There’s a handful of boss encounters that you’ll be thrown into as the story progresses too. Much like the enemies themselves, these are inspired by yokai but given a bit of a twisted visual update to better suit the vibe Ghostwire is going for. These boss battles are pretty standard – you just pelt them with spells until they die – though one of them is more of a stealth encounter which I particularly enjoyed. That being said, I’d have appreciated if there was a little more to these beautifully macabre creatures than just wailing on them until they died.
I think that’s the thing about Ghostwire: Tokyo that stands out the most. A lot of the combat doesn’t feel very nuanced, as almost every encounter just has me scrolling through my powers and throwing them out there until everything is dead. Like I’ve mentioned before – perhaps it would’ve worked better if some enemies were weak to a specific element or if the enemy design was done so in a way that required certain powers. It’s a fun combat system; there’s just not much to it.
What really separates Ghostwire: Tokyo is how much of a joy it is to get around the city. From the get-go, you’re given the ability to grapple to the roof of the buildings of Tokyo wherever a tengu (a type of yokai – more on those soon) appears. Later on, as you upgrade your abilities, you can grapple up to almost anywhere. Add a very generous glide mechanic and a distinct lack of fall damage and getting around Tokyo is just one of the many reasons Ghostwire: Tokyo rarely feels tedious even when you’re doing something as basic as climbing.
Thankfully, the side missions are just as compelling as the main story missions. Each of them is usually tied to a yokai – a kind of friendly spirit pulled from Japanese folklore. Usually, you’ll work with the yokai in a side mission to solve some small dilemma and be rewarded with collectibles that will enhance your skills. That being said, the design of these side missions admittedly feel like side missions. Many of them have you sneaking up on someone or moving somewhere to find an item, or being transported to an arena to take down enemies. They are, once again, nothing new for a game of this style, but the stories and activity types are varied enough to keep things interesting.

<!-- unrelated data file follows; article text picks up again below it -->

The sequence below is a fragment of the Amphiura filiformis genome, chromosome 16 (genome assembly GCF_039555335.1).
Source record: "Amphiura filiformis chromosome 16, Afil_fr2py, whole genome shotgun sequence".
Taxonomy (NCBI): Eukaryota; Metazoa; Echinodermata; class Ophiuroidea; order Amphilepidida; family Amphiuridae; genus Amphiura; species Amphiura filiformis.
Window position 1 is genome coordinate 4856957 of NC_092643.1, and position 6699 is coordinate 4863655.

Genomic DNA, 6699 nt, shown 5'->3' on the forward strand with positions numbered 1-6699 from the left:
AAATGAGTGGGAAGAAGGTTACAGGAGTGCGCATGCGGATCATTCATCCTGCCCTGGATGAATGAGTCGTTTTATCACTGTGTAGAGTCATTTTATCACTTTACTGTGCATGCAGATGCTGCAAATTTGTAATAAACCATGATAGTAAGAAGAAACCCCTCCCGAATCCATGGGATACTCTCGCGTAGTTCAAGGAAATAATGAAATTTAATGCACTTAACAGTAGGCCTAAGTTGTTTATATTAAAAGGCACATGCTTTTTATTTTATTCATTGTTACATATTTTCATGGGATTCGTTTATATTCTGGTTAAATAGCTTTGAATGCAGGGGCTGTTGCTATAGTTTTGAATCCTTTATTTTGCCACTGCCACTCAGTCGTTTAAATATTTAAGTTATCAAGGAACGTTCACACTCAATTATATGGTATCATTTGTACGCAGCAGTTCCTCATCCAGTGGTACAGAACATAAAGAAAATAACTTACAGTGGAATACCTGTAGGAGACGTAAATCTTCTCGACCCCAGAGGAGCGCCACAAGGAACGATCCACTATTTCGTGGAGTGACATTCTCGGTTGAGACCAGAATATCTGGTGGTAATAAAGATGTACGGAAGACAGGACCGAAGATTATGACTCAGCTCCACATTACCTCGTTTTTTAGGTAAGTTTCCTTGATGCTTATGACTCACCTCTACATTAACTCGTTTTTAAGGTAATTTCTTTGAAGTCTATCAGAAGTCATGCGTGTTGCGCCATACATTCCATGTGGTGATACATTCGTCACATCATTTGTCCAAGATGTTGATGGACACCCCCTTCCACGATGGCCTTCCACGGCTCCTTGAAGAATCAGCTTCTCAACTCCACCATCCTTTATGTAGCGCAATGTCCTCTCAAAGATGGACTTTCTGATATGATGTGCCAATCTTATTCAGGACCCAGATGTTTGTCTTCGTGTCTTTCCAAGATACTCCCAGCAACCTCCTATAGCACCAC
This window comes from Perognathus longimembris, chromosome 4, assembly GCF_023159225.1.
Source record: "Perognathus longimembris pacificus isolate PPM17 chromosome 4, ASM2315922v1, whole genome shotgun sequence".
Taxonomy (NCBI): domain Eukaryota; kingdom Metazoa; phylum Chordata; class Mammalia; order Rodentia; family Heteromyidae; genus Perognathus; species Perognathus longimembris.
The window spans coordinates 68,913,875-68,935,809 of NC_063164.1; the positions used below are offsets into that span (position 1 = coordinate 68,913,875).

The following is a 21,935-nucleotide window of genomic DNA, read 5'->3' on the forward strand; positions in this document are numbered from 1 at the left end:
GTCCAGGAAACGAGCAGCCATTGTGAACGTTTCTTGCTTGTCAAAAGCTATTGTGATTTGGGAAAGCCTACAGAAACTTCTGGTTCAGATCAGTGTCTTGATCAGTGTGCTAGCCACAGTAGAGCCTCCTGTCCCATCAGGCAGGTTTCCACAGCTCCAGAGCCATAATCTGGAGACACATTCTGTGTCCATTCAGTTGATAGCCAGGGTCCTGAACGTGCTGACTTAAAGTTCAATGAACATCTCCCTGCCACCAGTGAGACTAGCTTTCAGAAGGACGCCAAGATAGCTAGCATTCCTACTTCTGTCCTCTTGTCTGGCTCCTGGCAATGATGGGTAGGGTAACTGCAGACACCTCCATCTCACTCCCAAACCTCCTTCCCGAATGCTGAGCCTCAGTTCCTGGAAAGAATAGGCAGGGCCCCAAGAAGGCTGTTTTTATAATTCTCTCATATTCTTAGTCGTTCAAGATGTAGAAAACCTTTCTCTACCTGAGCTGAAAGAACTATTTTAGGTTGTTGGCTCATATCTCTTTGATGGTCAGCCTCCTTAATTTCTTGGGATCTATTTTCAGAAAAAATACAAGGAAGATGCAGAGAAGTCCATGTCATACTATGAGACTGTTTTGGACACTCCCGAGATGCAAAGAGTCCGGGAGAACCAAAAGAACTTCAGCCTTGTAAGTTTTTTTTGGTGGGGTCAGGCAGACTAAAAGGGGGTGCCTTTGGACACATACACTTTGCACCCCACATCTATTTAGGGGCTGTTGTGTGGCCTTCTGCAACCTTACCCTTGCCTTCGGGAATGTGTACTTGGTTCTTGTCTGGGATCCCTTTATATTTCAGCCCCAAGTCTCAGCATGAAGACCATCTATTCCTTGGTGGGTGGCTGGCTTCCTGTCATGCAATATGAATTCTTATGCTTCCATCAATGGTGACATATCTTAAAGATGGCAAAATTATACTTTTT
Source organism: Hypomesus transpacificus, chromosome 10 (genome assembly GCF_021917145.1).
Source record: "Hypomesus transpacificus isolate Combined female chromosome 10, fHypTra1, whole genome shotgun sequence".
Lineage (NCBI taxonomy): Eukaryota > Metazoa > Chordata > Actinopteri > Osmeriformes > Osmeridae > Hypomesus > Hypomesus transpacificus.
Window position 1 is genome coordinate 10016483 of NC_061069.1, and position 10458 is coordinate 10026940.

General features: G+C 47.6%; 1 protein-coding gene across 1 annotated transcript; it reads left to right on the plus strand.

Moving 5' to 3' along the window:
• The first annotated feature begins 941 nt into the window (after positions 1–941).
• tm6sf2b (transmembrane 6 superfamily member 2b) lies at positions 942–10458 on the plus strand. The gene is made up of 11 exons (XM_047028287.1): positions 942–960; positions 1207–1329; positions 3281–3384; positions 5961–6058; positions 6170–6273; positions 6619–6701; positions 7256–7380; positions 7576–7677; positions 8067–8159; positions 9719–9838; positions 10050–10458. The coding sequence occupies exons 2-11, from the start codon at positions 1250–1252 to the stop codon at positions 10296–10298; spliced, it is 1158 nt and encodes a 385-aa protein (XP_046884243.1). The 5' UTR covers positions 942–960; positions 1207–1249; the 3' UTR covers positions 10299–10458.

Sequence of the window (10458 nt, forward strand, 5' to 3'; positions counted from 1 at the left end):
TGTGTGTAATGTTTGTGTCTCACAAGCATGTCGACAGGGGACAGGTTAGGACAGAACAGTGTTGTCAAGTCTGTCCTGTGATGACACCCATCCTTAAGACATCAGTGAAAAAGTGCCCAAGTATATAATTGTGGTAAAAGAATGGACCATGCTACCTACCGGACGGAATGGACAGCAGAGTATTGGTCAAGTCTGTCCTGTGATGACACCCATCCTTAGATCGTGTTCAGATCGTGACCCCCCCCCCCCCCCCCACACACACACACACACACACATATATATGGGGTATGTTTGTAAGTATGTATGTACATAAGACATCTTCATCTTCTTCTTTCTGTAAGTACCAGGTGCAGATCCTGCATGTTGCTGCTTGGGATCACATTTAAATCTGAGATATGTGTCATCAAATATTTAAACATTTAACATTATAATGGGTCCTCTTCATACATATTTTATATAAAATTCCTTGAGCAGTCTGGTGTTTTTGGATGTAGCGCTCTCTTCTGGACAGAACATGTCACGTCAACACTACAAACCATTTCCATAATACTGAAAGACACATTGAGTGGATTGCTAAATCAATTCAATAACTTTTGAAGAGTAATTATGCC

Other less elegantly executed optional content comes in the form of the many collectibles strewn throughout the city. Spirits can be absorbed and then exchanged for skill points throughout the city. Shrines can be prayed at to increase the maximum storage amount or your ethereal weaving spells. You can even find items and exchange them for currency at the games many floating cat shopkeepers. These aspects of the game will undoubtedly give players more to do but feel the most by-the-numbers in terms of their design and implementation – they’re incessant (but not compulsory) busywork.
Suppose you decide to do absolutely everything in Ghostwire: Tokyo. In that case, you’d probably find yourself spending around twenty to thirty hours doing so, depending on how efficient you are. The main story took me about fifteen or so hours, but I did many side quests early on in the game. Other difficulty levels offer a bit more of a challenge, too, including one that see you run through the game without upgrades, but this feels like a traditional one-and-done single-player experience.
Without a doubt, however, Ghostwire: Tokyo is a visual feast for the eye. The neon-lit cityscape of this alternate world Tokyo is gorgeous – seeing the lights hit the wet pavement with raytracing is one of those experiences that you can’t get anywhere else but the new consoles. The creature and yokai designs are all uniquely charming, and it all comes together to offer a world that’s truly unlike anything in any other game. The music is similarly fantastic, adding that Japanese flair to an already strong and pounding dramatic score.
Ghostwire: Tokyo is a bizarre game – on paper, it sounds rather unremarkable. But in practice, everything comes together so wonderfully to offer an open-world experience where its similarity to other games is quick to fade.
THE PLAYSTATION 5 VERSION WAS PLAYED FOR THE PURPOSE OF THIS REVIEW. A DIGITAL COPY OF THE GAME WAS PROVIDED BY THE PUBLISHER.
A compelling concept and a beautifully realised world, Ghostwire: Tokyo leverages Japanese folklore and a unique combat system to provide a unique open-world experience. While some aspects of the combat feel underdeveloped and the game structure has been done-to-death, Ghostwire: Tokyo’s uniqueness helps it stand well above where you’d expect it to.